Rend Your Hearts, Not Your Garments
First Sunday of Advent
What good is a broken heart?
Those of us who have been raised on popular music and movies know that broken hearts are a perennial problem, and a well that even after all these years writers and directors can return to again and again to sell more tickets or records or downloads. In these instances, of course, the broken heart has an instrumental rather than an intrinsic value. It is considered valuable because of its money-making potential, not in and of itself. Nobody wants to experience a broken heart, but the phenomenon is such a common element of what it means to be human that we all are drawn to descriptions of somebody else’s pain. If it hasn’t happened to us yet, it almost assuredly will one day, and when that happens, it’s reassuring to know that somebody else gets it. People who are in touch with their emotions may even cry when they see those movies or hear those songs, thereby experiencing catharsis.
But what about the broken heart itself? What good can we possibly find in such a painful occurrence? Isn’t broken-heartedness something we should try to avoid at all costs?
Apparently not, at least as far as the prophet Joel is concerned. And not as far as God is concerned, if Joel has heard the message from God correctly. Instead of counseling the people he is addressing to steer clear of circumstances that might break one’s heart, the prophet specifically tells them to seek out broken-heartedness. He writes, “Yet even now, says the Lord, return to me with all your heart, with fasting, with weeping, and with mourning; rend your hearts and not your clothing” (vv. 12–13, emphasis added). A striking metaphor, to be sure, and it cuts against the grain of how we generally approach life. When you think about it, that is a pretty good indication that we ought to pay attention.
For the ancient Israelites, tearing one’s garments is a sign of deep distress or terror. When King Ahaz hears about the invasion of Judah, for instance, he tears his clothes. It is his way of dramatizing how serious the threat is, and how ill-equipped he is to deal with it. People might also tear their clothes when a loved one dies or some other calamity befalls them or their family. When Job gets the report that his livestock have been stolen, his servants put to the sword, and his children killed in a freak accident, the writer says, “Then Job arose, tore his robe, shaved his head, and fell on the ground” (Job 1:20).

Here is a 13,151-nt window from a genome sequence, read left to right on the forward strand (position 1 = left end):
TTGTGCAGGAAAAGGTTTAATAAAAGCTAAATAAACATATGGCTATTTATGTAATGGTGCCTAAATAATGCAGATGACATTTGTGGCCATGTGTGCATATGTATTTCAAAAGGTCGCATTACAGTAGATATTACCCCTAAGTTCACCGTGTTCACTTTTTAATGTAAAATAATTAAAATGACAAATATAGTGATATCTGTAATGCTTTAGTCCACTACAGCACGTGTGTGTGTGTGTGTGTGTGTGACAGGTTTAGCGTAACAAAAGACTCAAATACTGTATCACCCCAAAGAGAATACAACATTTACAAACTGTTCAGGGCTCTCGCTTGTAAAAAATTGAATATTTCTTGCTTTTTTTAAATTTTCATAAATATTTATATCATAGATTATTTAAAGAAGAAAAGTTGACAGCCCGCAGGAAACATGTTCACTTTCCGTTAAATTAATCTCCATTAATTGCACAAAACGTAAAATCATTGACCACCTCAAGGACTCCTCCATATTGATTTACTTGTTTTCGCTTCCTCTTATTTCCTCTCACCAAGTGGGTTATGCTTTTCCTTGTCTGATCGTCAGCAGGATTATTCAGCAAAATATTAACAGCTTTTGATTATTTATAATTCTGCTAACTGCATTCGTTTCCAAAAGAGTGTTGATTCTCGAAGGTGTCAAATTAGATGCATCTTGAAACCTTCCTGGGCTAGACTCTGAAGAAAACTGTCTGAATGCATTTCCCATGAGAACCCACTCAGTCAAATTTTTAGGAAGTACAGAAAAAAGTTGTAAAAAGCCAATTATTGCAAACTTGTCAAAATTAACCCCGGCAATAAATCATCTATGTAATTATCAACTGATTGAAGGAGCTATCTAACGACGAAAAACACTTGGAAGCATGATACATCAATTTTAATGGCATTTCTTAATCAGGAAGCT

For Joel and his fellow Israelites, the issue is locusts. An unprecedented swarm of locusts has descended on the land, blocking out the light of the sun and devouring everything in their path. Joel uses military imagery to describe them: “Like warriors they charge, like soldiers they scale the wall…. Each keeps to its own track; they burst through the weapons and are not halted. They leap upon the city, they run upon the walls; they climb up into the houses, they enter through the windows like a thief” (Joel 2:7–9). An invasion such as this, about which the prophet can say, “Before them the land is like the garden of Eden, but after them a desolate wilderness” (Joel 2:3), is surely reason to tear one’s clothes.
Here’s where it gets problematic. If not problematic, then at least … challenging. In verse 11 the prophet identifies the commander of this destructive army as none other than God. He writes, “The Lord utters his voice at the head of his army; how vast is his host! Numberless are those who obey his command.” At this point, the Israelites have not yet developed a dualistic theology that will allow them to blame negative circumstances on a devil the way we sometimes do. Neither did they have recourse to alternative gods to play the role of troublemaker or destroyer. That’s the drawback of monotheism: God may get the credit for blessings, but God also gets the blame for the bad stuff. When you’re only dealing with one deity, you have to accept both the bad and the good from that god’s hand.
In this sense Joel resembles the prophets Jeremiah and Ezekiel, who declare that the Babylonian Exile is not a matter of Ancient Near Eastern geopolitics and the rise and fall of empires, but rather a punishment from God for the people’s idolatry and unfaithfulness. Joel believes that God has ordained this terrible plague of locusts and, although he does not name any specific offenses, he calls on the people to repent and return to God. “Who knows,” the prophet wonders, “whether [the Lord] will not turn and relent, and leave a blessing behind him, a grain offering and a drink offering for the Lord, your God?” (v. 14). In the hope of that eventuality, Joel extols the people to “blow the trumpet in Zion; sanctify a fast; call a solemn assembly; gather the people” (v. 15). He says, “rend your hearts, not your clothing.”